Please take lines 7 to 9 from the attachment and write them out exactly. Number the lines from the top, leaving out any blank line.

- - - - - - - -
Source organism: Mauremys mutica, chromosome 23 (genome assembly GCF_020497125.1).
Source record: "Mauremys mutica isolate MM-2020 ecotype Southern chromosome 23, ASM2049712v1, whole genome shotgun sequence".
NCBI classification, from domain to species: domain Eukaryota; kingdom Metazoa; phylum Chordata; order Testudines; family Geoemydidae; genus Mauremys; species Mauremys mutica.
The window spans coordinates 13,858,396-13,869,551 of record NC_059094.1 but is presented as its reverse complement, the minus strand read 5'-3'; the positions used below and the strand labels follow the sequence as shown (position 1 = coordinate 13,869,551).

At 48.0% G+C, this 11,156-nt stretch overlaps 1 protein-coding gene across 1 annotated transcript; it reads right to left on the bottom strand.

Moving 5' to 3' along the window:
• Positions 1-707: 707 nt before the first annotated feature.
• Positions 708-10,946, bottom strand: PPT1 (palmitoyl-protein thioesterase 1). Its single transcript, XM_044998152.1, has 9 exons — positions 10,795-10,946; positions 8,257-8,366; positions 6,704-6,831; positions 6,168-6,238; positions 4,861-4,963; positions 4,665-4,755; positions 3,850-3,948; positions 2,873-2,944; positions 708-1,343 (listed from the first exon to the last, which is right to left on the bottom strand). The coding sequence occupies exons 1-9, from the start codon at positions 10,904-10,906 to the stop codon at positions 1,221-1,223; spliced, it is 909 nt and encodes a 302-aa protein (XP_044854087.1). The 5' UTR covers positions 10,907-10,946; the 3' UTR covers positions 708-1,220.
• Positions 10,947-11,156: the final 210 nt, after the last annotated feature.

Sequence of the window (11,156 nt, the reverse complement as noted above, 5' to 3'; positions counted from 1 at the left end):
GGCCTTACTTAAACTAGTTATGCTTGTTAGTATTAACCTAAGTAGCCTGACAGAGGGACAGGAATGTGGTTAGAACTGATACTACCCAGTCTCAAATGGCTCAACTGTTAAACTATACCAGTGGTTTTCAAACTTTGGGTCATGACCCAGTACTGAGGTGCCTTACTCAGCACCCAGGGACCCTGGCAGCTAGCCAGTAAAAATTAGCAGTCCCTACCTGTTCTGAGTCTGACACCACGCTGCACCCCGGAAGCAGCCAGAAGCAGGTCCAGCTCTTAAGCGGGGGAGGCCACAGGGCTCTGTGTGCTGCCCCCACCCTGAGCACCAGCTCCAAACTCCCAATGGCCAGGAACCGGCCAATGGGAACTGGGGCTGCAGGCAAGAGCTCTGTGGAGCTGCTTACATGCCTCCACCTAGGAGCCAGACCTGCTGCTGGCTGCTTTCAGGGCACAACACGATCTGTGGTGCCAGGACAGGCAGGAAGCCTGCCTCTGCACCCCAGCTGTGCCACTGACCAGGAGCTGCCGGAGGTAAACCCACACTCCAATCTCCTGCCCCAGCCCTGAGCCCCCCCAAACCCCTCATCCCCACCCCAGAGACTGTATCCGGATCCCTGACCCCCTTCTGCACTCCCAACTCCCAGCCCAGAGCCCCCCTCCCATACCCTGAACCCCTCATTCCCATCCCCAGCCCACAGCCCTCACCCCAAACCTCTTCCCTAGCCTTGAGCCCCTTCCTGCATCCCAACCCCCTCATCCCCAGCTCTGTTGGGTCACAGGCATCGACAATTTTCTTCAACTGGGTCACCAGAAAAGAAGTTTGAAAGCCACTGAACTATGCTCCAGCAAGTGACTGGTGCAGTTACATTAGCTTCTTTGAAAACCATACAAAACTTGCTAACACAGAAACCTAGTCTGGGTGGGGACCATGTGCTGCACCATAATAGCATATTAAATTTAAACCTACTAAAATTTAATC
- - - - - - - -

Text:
• Positions 1-707: 707 nt before the first annotated feature.
• Positions 708-10,946, bottom strand: PPT1 (palmitoyl-protein thioesterase 1). Its single transcript, XM_044998152.1, has 9 exons — positions 10,795-10,946; positions 8,257-8,366; positions 6,704-6,831; positions 6,168-6,238; positions 4,861-4,963; positions 4,665-4,755; positions 3,850-3,948; positions 2,873-2,944; positions 708-1,343 (listed from the first exon to the last, which is right to left on the bottom strand). The coding sequence occupies exons 1-9, from the start codon at positions 10,904-10,906 to the stop codon at positions 1,221-1,223; spliced, it is 909 nt and encodes a 302-aa protein (XP_044854087.1). The 5' UTR covers positions 10,907-10,946; the 3' UTR covers positions 708-1,220.
• Positions 10,947-11,156: the final 210 nt, after the last annotated feature.